- Thalassemia is a genetically transmitted (i.e., handed from parents to children) blood illness that develops when the body doesn’t produce enough hemoglobin, a crucial component of red blood cells. With blood transfusions and chelation treatment, thalassemia can be successfully treated and controlled.
- There are two main types of thalassemia:
- α-thalassemia (or alpha thalassemia) occurs when a gene or genes related to the α-globin protein are missing or changed (mutated), and
- β-thalassemia (or beta thalassemia) occurs when similar gene defects affect production of the β-globin protein.
- Thalassemia’s are clinically divided into Thalassemia Major (TM), Thalassemia Intermedia (TI) and Thalassemia Minor or Trait according to severity. Thalassemia Major (TM) and the severe form of Thalassemia Intermedia (TI) constitute the major burden of disease as management of both requires lifelong blood transfusions and iron chelation.
- There are around 1 to 1.5 lakh children in India who have ß (beta) thalassemia major, making it the country with the highest number of carriers worldwide. Thalassemia major affects around 10,000–15,000 newborns annually.
Prenatal testing is one of the screening processes, which is done before the baby is born. To determine whether thalassemia is present, the following tests are used:
- Chorionic villus sampling: Usually carried out between weeks 11 and 14 of pregnancy. Often via the mother’s belly, a little sample of placental tissue is removed for further analysis using a thin needle.
- Amniocentesis: This procedure involves putting a little sample of the fluid around the developing fetus into the mother’s uterus via her stomach, usually during the 16th week of pregnancy. The fluid contains some of the baby’s cells, allowing for thalassemia screening.
Even if thalassemia is not preventable, Prenatal testing, preimplantation genetic diagnosis, parental genetic testing for the existence of the thalassemia gene, and public education and awareness campaigns regarding thalassemia can reduce the risk.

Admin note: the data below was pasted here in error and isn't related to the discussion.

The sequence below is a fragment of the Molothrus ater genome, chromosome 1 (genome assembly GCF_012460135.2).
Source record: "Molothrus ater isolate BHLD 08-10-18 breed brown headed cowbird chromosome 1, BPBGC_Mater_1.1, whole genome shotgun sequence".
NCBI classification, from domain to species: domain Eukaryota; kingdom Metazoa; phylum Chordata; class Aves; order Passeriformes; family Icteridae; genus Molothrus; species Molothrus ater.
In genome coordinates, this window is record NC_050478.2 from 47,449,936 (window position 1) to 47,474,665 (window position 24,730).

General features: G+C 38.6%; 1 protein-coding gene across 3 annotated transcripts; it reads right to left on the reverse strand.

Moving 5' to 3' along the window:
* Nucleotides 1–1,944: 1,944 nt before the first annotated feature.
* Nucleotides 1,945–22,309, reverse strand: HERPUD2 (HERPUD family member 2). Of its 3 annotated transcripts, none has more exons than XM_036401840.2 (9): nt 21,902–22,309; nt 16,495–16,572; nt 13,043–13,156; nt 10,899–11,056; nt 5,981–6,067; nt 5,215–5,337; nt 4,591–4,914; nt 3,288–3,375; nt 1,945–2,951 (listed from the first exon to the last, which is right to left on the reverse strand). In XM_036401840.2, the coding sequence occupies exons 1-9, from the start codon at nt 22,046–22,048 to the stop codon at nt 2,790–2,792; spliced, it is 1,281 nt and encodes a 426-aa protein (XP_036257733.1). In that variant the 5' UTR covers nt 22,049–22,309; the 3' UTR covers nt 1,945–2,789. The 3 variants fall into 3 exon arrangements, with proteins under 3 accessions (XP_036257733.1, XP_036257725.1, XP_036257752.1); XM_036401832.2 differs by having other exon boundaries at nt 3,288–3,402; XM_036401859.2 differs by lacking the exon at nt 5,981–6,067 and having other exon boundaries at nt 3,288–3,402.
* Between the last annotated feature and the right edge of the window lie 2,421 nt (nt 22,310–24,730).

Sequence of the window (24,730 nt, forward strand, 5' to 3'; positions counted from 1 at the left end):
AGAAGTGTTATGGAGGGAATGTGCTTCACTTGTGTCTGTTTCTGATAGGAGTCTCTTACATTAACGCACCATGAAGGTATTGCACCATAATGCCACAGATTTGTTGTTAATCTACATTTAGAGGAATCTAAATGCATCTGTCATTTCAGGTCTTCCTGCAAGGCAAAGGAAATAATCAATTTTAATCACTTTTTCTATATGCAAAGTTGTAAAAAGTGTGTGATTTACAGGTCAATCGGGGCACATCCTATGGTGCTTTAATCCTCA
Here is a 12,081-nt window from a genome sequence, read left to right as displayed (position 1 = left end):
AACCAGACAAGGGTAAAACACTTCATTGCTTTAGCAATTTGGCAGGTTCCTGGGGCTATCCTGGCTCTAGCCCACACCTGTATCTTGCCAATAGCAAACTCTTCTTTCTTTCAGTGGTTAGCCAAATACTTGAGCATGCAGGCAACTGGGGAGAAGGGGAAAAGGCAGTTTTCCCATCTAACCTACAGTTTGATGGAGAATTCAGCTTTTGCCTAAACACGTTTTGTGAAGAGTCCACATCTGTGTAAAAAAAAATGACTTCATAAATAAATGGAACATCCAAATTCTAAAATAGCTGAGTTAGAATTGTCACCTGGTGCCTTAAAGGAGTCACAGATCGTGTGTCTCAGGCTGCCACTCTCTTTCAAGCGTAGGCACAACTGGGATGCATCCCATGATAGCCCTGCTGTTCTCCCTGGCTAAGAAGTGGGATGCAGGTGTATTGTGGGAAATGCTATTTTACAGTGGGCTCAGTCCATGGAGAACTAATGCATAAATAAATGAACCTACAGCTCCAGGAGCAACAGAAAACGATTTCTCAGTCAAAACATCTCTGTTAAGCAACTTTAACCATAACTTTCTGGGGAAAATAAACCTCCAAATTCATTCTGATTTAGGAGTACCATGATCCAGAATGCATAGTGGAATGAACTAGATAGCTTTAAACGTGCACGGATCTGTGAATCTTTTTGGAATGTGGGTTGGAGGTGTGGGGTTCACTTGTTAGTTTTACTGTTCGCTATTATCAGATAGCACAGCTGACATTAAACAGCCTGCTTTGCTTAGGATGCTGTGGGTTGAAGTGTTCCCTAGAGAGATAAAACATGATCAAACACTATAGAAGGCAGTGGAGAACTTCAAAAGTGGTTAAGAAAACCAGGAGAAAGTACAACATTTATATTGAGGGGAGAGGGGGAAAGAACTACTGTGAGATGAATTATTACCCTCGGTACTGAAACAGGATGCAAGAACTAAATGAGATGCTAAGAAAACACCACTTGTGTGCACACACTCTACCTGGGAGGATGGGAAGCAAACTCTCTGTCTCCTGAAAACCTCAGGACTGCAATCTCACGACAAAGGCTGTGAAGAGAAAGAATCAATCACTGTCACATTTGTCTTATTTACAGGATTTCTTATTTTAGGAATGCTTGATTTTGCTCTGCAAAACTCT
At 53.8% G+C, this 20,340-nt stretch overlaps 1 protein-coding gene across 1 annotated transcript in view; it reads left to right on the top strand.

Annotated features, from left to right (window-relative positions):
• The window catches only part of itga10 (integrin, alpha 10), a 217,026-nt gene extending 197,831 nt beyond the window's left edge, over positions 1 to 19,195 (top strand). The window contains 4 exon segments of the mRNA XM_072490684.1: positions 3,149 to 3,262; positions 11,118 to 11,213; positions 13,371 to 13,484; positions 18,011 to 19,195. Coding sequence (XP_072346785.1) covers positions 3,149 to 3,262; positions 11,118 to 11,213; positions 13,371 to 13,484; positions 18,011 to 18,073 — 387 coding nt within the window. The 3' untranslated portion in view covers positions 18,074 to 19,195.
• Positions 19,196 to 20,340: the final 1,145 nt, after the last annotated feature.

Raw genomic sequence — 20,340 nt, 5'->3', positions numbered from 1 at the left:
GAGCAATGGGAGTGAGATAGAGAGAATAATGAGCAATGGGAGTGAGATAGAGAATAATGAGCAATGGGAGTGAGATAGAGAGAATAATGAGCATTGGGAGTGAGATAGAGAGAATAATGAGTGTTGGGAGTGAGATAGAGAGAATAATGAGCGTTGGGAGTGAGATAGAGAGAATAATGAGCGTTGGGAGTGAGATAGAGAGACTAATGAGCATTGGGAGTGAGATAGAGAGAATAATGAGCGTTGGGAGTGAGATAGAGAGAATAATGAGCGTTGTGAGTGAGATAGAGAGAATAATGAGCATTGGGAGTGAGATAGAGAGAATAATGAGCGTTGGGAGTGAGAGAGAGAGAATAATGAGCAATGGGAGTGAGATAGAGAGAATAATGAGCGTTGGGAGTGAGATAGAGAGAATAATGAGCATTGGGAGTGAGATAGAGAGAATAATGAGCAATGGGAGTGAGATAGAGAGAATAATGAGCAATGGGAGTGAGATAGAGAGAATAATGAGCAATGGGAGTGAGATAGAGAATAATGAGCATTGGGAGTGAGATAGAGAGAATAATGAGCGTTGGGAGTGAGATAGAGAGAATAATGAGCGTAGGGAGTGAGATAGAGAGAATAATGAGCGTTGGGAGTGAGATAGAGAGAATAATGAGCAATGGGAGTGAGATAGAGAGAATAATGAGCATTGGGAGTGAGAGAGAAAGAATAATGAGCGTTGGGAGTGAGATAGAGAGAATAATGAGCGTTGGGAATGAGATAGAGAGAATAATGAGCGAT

MANAGEMENT FOR THALASSEMIA MAJOR ARE:
- Blood transfusion therapy with packed red blood cells (pRBCs)
- Iron chelation for iron overload
- Monitoring of complications due to the disease and their treatment
- Management of complications (endocrine, cardiac, skeletal etc.),
- Bone marrow transplantation (BMT)/ Hematopoietic stem cell transplant (HSCT)
- Psychological support.
LATEST CLINICAL UPDATE IN THALASSEMIA
- IN UTERO HEMATOPOIETIC STEM CELL TRANSPLANTATION : Participants would undergo bone marrow harvest and an in-utero transfusion combined with maternal stem cells.
- Two patients had been transplanted in this clinical trial, and both are thriving toddlers.
- GENE EDITING THERAPY: Exa-cel, formerly known as CTX001™, is an investigational, autologous, ex vivo CRISPR/Cas9 gene-edited therapy that is being evaluated for patients with transfusion dependent thalassemia (TDT) or Sickle Cell Disease (SCD, in which a patient’s own hematopoietic stem cells are edited to produce high levels of fetal hemoglobin (HbF; hemoglobin F) in red blood cells. The US FDA granted exagamglogene autotemcel (exa-cel) a rolling review for the potential treatment of TDT and SCD.
- PYRUVATE KINASE ACTIVATOR: Betibeglogene autotemcel (beti-cel) is a one-time gene therapy by Bluebirdbio, that adds functional copies of a modified form of the β-globin gene (β A-T87Q-globin gene) into a patient’s own hematopoietic (blood) stem cells (HSCs). Once a patient has the β A-T87Q-globin gene, they have the potential to produce HbA T87Q, which is gene therapy-derived adult hemoglobin (Hb), at levels that may eliminate or significantly reduce the need for transfusions.
- The U.S. Food and Drug Administration (FDA) has approved ZYNTEGLO® (betibeglogene autotemcel), a one-time gene therapy to treat patients with beta-thalassemia who require regular red blood cell (RBC) transfusions on 17 August 2022.
- It was earlier given conditional approval by EMA, However due to commercial reasons it was withdrawn.
- ERYTHROID MATURATION AGENTS: Luspatercept is a fusion protein consisting of the extracellular domain of activin receptor type IIB fusion protein and the Fc-part of human immunoglobulin G1 (IgG1) by BMS. US FDA Approved the drug for the treatment of Anemia in adult patients with beta thalassemia who require regular red blood cell (RBC) transfusions on November 8, 2019
- GENE SILENCING THERAPY: SLN124 is a gene ‘silencing’ therapy by Silence Therapeutics – one that is designed to temporarily block a specific gene’s message that would otherwise trigger an unwanted effect. In this case, SLN124 aims to temporarily ‘silence’ TMPRSS6, a gene that prevents the liver from producing a particular hormone that controls iron levels in the body – hepcidin. As hepcidin increases, iron levels in the blood are expected to decrease, which could in turn allow more healthy red blood cells to be produced, thereby improving anemia.
- SLN124 has demonstrated proof of concept in healthy volunteers and is being evaluated in a phase 1 study in patients with non-transfusion dependent thalassemia.
- SLN124 has rare pediatric disease and orphan drug designations for beta-thalassemia.